My days are not spent sweeping through fields of lavender or visiting far flung exotic places, often I am in the studio replying to emails, packing orders or dealing with suppliers, which doesn’t make for a particularly interesting social media post, but when I take a break from my day to day work I will often snap away on my phone and maybe post a photo of something beautiful I have seen in nature. I would advise any brand to stay genuine in their posts and to engage with their audience, I think the latter is so important. You would not ignore someone in the street if they spoke to you and I think it is rude to not reply to one’s audience in a social media setting too.
Q. There also appear to be mystical references in your scent stories – do you consider perfumery to be a spiritual practice?
A. For the creative process, absolutely, but for the other aspects such as compounding, packing and the general running of the business I do not. I think that with most creative endeavors there is a spiritual thread that runs through the process, and for me personally, I embrace the meditative aspects during the creation of a fragrance, even down to often dreaming about the perfume I am working on, and frequently dreaming about future creations.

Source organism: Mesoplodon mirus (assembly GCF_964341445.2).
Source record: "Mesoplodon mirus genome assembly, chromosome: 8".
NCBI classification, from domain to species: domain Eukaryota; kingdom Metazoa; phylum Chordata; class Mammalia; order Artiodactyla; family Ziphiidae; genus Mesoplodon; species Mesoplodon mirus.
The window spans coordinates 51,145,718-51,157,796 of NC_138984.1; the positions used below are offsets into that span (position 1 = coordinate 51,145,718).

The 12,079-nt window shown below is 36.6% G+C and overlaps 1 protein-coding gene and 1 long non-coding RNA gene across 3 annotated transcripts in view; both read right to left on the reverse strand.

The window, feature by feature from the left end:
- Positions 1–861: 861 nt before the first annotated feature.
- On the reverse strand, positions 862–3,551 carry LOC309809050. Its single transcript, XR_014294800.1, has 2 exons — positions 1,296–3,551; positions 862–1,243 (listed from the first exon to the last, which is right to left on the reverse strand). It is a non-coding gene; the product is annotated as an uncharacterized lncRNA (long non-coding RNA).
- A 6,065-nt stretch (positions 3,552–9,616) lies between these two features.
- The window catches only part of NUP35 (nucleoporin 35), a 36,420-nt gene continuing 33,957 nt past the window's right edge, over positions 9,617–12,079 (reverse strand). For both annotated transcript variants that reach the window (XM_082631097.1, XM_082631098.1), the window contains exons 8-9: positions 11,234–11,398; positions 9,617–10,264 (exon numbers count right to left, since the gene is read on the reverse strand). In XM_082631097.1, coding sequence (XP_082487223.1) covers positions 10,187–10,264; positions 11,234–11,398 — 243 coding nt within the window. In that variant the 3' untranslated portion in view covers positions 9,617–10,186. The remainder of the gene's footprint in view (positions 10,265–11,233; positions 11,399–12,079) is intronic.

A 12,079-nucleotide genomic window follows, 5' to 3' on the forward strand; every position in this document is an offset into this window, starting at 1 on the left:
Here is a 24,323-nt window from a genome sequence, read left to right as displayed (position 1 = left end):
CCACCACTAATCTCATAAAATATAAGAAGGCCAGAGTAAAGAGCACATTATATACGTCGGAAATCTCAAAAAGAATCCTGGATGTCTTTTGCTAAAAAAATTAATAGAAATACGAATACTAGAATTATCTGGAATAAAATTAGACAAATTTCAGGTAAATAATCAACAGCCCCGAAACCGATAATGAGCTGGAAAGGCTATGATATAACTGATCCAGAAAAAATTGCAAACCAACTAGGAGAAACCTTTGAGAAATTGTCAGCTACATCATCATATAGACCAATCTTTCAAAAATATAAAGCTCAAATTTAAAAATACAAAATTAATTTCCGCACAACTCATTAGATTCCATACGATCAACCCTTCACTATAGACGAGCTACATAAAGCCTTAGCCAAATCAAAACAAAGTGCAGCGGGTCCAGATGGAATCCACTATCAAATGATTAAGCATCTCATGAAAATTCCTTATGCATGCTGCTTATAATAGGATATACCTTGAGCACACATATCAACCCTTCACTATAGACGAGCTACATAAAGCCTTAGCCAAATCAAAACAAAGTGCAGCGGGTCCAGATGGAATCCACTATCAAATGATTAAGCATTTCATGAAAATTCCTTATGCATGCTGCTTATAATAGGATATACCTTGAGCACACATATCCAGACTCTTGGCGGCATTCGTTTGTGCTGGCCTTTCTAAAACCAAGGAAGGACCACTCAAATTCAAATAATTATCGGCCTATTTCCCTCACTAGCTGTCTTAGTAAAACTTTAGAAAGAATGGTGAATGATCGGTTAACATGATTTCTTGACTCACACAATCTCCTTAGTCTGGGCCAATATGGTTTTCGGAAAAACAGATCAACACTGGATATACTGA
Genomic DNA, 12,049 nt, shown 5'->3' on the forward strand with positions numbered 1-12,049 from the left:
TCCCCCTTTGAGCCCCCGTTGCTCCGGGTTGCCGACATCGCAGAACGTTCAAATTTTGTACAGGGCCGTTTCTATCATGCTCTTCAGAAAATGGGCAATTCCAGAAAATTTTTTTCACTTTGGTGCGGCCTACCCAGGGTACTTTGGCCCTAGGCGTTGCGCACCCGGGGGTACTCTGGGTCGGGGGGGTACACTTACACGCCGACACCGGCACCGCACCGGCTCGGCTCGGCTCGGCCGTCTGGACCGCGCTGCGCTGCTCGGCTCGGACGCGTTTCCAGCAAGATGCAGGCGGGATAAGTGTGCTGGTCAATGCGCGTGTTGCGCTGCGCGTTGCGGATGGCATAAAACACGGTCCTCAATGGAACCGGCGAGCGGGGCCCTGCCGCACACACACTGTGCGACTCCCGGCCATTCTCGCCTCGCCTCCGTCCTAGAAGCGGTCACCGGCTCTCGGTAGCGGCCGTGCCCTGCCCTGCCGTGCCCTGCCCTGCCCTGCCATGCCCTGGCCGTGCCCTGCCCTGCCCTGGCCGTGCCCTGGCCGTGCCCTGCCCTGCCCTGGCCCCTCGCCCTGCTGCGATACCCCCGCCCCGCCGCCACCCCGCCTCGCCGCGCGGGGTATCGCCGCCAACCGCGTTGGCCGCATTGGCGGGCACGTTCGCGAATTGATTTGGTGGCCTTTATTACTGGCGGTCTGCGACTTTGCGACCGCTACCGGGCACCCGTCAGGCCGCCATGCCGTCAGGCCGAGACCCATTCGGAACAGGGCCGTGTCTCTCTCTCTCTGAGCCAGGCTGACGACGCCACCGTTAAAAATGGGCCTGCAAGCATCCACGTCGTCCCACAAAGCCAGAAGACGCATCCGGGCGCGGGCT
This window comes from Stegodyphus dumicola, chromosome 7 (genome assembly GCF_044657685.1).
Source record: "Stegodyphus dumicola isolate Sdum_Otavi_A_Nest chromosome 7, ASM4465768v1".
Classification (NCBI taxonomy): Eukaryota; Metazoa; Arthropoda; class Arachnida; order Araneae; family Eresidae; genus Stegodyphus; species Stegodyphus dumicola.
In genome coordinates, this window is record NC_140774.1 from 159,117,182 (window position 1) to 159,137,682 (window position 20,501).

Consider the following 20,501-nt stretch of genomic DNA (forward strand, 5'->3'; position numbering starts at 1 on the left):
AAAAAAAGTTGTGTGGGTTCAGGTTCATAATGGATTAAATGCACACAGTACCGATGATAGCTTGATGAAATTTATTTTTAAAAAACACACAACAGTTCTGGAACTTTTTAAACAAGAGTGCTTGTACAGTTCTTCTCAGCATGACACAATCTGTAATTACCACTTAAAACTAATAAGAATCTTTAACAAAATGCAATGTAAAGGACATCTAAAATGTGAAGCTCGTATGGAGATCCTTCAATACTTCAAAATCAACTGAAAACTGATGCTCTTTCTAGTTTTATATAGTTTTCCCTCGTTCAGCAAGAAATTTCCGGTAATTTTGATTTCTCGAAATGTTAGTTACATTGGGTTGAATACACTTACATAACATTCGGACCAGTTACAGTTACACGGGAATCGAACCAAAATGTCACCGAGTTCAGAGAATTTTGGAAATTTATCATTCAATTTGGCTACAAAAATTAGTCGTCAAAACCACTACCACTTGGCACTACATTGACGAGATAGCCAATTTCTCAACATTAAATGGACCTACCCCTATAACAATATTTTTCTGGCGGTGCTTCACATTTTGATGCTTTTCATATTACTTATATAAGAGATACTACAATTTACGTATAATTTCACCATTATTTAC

Q. You’ve said in the past that your entire family (5 children and partner, Simon) is involved in Papillon. Is this still the case and, if so, we’d love to hear more about how you experience perfumery together as a family.
A. My partner Simon has now fully stepped back from the business but is still tormented by me spraying him with the latest mods and asking his opinion on the latest thing I am working on. My eldest daughter still does a lot of the writing content for me as her day-to-day job is writing, and she often becomes my voice when I find my brain disintegrating by the end of a long week. She wrote some beautiful poems to accompany Bengale Rouge and Dryad and I am hoping she will write some more in the future.